A: Cruise lines are encouraging passengers to download their free apps, which will help minimize in-person assistance and reduce touch points. For instance, Royal Caribbean and Celebrity’s app allows passengers to create digital boarding passes, which will expedite the embarkation process; book dinner reservations and shore excursions; “attend” the safety drill (called Muster 2.0); check their account; unlock their stateroom; and adjust the lights, temperature and TV in their cabin. Carnival has a similar tech tool. Passengers do not need to purchase the ship’s WiFi to access the app.

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Q: What’s happening with cruising in other countries?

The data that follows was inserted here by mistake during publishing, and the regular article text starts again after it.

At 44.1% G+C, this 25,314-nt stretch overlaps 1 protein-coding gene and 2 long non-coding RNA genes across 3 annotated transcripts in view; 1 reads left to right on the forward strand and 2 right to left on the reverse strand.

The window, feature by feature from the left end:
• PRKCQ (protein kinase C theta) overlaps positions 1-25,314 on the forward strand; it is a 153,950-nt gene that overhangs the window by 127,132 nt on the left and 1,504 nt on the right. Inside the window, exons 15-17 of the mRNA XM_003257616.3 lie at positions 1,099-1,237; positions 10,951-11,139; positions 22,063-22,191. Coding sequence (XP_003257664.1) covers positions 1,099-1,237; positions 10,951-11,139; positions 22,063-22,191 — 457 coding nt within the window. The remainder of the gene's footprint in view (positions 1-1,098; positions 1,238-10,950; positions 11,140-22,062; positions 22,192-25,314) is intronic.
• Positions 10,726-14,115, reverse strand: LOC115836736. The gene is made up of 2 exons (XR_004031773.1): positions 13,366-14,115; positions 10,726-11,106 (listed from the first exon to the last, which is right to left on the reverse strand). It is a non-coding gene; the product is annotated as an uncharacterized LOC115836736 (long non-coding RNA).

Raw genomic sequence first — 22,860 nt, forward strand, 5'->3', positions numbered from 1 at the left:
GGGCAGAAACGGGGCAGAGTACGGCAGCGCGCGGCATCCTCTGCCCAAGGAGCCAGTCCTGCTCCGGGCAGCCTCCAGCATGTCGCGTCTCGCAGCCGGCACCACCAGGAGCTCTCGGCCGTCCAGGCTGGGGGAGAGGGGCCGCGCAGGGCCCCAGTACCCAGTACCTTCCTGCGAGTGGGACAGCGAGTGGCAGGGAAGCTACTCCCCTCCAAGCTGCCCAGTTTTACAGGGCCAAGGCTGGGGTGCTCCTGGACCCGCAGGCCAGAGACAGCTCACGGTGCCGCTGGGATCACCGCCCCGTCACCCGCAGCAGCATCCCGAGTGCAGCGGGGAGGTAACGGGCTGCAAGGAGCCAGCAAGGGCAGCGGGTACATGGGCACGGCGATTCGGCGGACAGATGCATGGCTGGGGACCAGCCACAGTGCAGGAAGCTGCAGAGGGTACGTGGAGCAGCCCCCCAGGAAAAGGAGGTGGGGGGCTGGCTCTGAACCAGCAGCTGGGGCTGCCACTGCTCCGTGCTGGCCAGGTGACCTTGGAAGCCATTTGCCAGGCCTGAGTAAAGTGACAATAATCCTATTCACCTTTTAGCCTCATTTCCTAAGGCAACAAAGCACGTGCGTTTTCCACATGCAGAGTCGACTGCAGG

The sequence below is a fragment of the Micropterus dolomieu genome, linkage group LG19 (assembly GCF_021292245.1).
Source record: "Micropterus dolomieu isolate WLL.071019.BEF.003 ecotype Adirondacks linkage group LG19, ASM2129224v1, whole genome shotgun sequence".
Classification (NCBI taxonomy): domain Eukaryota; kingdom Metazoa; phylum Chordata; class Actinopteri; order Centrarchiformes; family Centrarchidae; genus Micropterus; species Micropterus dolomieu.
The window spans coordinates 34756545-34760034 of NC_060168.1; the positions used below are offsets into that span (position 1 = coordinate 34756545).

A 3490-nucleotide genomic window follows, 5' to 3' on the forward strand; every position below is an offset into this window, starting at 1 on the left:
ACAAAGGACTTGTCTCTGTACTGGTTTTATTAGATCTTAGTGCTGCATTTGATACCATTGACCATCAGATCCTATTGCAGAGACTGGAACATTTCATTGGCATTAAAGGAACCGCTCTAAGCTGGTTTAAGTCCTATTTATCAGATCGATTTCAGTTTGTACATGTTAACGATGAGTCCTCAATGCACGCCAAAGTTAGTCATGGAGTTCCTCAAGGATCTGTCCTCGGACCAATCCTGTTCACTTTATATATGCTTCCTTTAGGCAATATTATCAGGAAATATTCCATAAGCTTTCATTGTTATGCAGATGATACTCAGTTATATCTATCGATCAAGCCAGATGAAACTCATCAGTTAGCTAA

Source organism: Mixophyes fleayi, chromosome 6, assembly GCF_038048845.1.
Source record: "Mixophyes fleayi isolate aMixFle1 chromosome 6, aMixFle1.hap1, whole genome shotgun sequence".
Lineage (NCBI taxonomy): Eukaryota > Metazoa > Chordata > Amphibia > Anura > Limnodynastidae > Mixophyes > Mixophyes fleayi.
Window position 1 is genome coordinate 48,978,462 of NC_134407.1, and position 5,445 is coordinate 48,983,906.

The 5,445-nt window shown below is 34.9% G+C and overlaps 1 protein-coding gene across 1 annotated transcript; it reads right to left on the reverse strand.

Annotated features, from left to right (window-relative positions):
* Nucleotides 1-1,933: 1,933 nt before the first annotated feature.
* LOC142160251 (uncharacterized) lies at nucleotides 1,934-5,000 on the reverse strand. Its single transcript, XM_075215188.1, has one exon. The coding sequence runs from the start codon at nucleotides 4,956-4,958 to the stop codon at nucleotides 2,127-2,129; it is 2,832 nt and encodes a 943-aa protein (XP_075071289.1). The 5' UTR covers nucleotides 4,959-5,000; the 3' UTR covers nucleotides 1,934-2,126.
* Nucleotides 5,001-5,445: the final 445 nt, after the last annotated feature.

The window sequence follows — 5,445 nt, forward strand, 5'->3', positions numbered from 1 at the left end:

A: Many cruise lines with itineraries in Europe and England are allowing only residents or E.U. citizens to sail aboard their ships. A few exceptions: Greece, Iceland, Cyprus and Croatia, which started accepting vaccinated travelers this spring. Spain, a major cruising destination – remember the images of an overstuffed Barcelona? – lifted its ban on cruise ships on the same day it opened its borders to vaccinated foreigners. River cruise companies, such as Viking, Avalon Waterways and Uniworld, are booking trips for July on waterways in Portugal, Germany, France and Austria, among other countries. Elsewhere in the world, Galapagos and Panama Canal cruises are back. No word yet on Antarctica, but there’s time. “We still have six months,” Gray Faust said hopefully.